Tuesday, October 25, 2016/ 5:21pm /BMI Research
BMI View: In the event of de-dollarisation in Zimbabwe, high levels of inflation would make a return to the economy as weak balance of payments dynamics would see the new currency sell off at a rapid rate. The RBZ would accompany the process with a series of interest rate hikes but with little effect.
While it is not our core view that the government and the Reserve Bank of Zimbabwe (RBZ) will choose to de-dollarise the economy before 2018, recent liquidity shortages have increased the risk that the government could implement such a policy.
Given the significant macroeconomic consequences of such a move in the near term, in this article we will take a closer look at the potential fallout of dedollarisation this year.
In recent months, sharply rising balance of payments pressures over the past 12 months, in which weak investment and falling export revenues have led to a shortage of liquidity, have led to speculation that the government could be considering such a move.
This has been exacerbated by the announcement that the government intends to print and issue USD200mn in bond notes to alleviate some of the pressures on the economy stemming from the shortage of dollars.
The most notable of the risks of de-dollarising at any point over the next year would likely be the impact such a move would have on inflation. Since dollarising the economy in 2009, Zimbabwe's declining money supply has resulted in deflation, a stark contrast to the years of rapid hyperinflation the economy saw in 2006-2008.
However, reintroducing a local currency would mark an end to this trend almost immediately:
• Weak balance of payments dynamics – encompassing falling export revenues and dwindling inward investment – would see the new currency depreciate at a rapid rate, translating into higher import costs. With around USD249mn in reserves (0.5 months of import cover) the central bank lacks the ammunition to prevent significant depreciation.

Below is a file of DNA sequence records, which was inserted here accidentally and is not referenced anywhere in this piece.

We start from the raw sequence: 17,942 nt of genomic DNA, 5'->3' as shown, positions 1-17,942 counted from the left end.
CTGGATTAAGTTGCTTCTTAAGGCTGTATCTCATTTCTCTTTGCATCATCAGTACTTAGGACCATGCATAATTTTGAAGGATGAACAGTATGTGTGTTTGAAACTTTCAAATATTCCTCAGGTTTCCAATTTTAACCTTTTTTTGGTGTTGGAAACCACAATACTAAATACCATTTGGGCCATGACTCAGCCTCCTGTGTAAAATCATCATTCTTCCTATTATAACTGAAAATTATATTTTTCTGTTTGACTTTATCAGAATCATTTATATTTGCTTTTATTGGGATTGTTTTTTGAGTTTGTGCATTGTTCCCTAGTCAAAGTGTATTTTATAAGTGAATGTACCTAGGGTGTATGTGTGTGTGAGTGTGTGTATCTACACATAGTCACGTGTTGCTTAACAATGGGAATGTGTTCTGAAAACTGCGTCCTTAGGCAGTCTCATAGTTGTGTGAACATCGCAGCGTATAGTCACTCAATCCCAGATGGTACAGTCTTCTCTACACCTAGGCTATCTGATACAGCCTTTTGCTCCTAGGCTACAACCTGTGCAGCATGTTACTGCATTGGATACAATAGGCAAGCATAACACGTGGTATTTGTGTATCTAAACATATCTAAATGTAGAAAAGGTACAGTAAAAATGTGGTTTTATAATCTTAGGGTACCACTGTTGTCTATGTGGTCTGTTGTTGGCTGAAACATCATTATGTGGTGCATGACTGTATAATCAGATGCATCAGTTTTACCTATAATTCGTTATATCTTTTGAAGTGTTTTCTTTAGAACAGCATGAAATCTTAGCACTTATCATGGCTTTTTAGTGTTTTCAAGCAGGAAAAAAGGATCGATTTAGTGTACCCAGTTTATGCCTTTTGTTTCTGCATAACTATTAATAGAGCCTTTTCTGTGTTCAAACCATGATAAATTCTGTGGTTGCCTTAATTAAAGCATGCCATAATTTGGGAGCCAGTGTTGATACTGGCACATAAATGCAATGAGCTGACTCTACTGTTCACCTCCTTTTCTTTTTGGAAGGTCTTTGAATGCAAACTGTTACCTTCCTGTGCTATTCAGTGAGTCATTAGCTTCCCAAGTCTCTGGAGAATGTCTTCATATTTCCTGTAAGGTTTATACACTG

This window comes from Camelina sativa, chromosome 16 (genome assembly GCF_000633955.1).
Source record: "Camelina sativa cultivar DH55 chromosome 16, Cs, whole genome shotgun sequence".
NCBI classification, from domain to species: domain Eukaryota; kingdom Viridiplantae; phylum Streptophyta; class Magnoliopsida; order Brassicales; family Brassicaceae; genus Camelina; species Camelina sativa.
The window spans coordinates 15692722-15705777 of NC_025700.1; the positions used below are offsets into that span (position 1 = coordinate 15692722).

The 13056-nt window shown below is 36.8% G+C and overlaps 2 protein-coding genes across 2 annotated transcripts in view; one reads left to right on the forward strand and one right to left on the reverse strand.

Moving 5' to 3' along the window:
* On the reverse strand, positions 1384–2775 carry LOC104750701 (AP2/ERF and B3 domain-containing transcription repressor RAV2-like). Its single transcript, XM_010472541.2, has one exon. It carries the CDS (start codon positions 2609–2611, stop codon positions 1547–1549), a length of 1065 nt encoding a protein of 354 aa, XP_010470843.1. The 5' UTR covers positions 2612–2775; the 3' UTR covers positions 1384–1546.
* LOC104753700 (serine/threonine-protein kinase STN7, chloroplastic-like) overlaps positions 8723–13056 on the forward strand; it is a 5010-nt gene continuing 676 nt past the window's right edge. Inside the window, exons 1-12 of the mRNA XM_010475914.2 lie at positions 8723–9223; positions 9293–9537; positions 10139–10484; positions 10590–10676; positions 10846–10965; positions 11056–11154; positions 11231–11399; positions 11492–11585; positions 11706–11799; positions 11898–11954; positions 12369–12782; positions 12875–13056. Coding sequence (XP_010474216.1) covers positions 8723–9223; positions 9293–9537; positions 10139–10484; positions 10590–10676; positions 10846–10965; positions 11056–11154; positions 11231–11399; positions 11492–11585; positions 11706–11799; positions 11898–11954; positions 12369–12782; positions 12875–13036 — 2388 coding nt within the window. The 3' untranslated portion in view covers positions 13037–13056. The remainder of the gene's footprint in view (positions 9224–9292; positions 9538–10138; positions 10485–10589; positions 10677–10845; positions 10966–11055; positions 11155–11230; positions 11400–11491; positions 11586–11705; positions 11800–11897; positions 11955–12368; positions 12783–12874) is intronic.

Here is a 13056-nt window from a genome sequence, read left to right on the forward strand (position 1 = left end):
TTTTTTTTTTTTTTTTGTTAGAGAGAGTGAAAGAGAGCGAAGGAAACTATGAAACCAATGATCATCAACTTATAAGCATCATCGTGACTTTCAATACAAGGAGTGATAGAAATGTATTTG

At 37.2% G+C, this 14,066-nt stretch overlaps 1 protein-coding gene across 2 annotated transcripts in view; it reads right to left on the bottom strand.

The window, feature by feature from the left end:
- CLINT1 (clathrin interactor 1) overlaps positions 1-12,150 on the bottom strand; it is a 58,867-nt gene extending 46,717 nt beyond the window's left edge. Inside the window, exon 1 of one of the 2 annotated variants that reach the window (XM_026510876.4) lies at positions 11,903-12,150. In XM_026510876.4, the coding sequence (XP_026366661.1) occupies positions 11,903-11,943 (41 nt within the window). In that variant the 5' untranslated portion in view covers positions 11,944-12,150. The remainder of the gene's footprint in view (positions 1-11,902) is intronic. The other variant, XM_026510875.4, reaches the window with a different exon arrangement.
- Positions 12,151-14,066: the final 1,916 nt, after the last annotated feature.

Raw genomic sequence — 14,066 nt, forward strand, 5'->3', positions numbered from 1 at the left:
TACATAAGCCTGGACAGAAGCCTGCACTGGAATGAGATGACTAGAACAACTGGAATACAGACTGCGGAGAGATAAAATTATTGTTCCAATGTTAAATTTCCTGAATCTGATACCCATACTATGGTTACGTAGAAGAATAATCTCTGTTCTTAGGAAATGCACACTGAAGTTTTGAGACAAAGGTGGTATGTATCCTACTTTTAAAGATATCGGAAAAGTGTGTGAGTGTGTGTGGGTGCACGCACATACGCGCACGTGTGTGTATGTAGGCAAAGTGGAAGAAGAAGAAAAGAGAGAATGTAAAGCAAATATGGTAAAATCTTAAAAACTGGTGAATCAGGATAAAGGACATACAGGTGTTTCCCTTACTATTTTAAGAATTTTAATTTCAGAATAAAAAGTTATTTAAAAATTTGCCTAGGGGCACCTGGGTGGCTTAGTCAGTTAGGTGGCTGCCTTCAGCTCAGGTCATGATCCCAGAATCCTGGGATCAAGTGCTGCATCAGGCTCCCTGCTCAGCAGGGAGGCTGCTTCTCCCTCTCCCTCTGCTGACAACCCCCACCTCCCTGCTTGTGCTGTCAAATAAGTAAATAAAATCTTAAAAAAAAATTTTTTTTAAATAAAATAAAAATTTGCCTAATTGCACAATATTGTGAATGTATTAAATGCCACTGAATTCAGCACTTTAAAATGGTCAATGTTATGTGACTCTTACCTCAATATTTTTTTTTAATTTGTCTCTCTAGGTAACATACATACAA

• Adoption of a local currency would inevitably result in a rapid increase in the supply of broad money, as the central bank looked to inject enough liquidity into the economy to alleviate the ongoing cash shortage, caused by the current reliance on the US dollar. Without a simultaneous increase in real production, this would increase inflationary pressures.
Precisely what level inflation would rise to would depend on the rate at which the RBZ printed the new currency. We believe that the spectre of hyperinflation remains sufficiently fresh in the mind of most Zimbabweans for the RBZ to be cautious in any implementation of a new currency, but inflation could realistically still climb well above 30%.
In so doing, the process de-dollarisation could be equally damaging for economic growth as the current liquidity shortage under a dollarised economy. Soaring prices, particularly for imports, would remove the production incentives for import dependent businesses as input costs rose.
In such a scenario, we would likely see the RBZ implement a number of interest rate hikes alongside de-dollarisation in an effort to raise real interest rates and encourage inward investment into the economy.
However, considering the likely scale of inflationary pressure after de-dollarisation, this would open up scope for the economy to face severe economic shocks via higher borrowing costs.
Given the potential fallout we would expect from de-dollarising the economy at any point over the next year, we do not expect the RBZ will reintroduce a local currency over this period. Indeed, we do not believe that de-dollarising would result in any real improvement in economic conditions while the country's macroeconomic fundamentals remain so weak.
As such, while there are significant drawbacks to maintaining a dollarized economy, evidenced by the current lack of liquidity, which ultimately make it an unsustainable option without painful structural adjustments, we do not anticipate a near-term change in the current regime.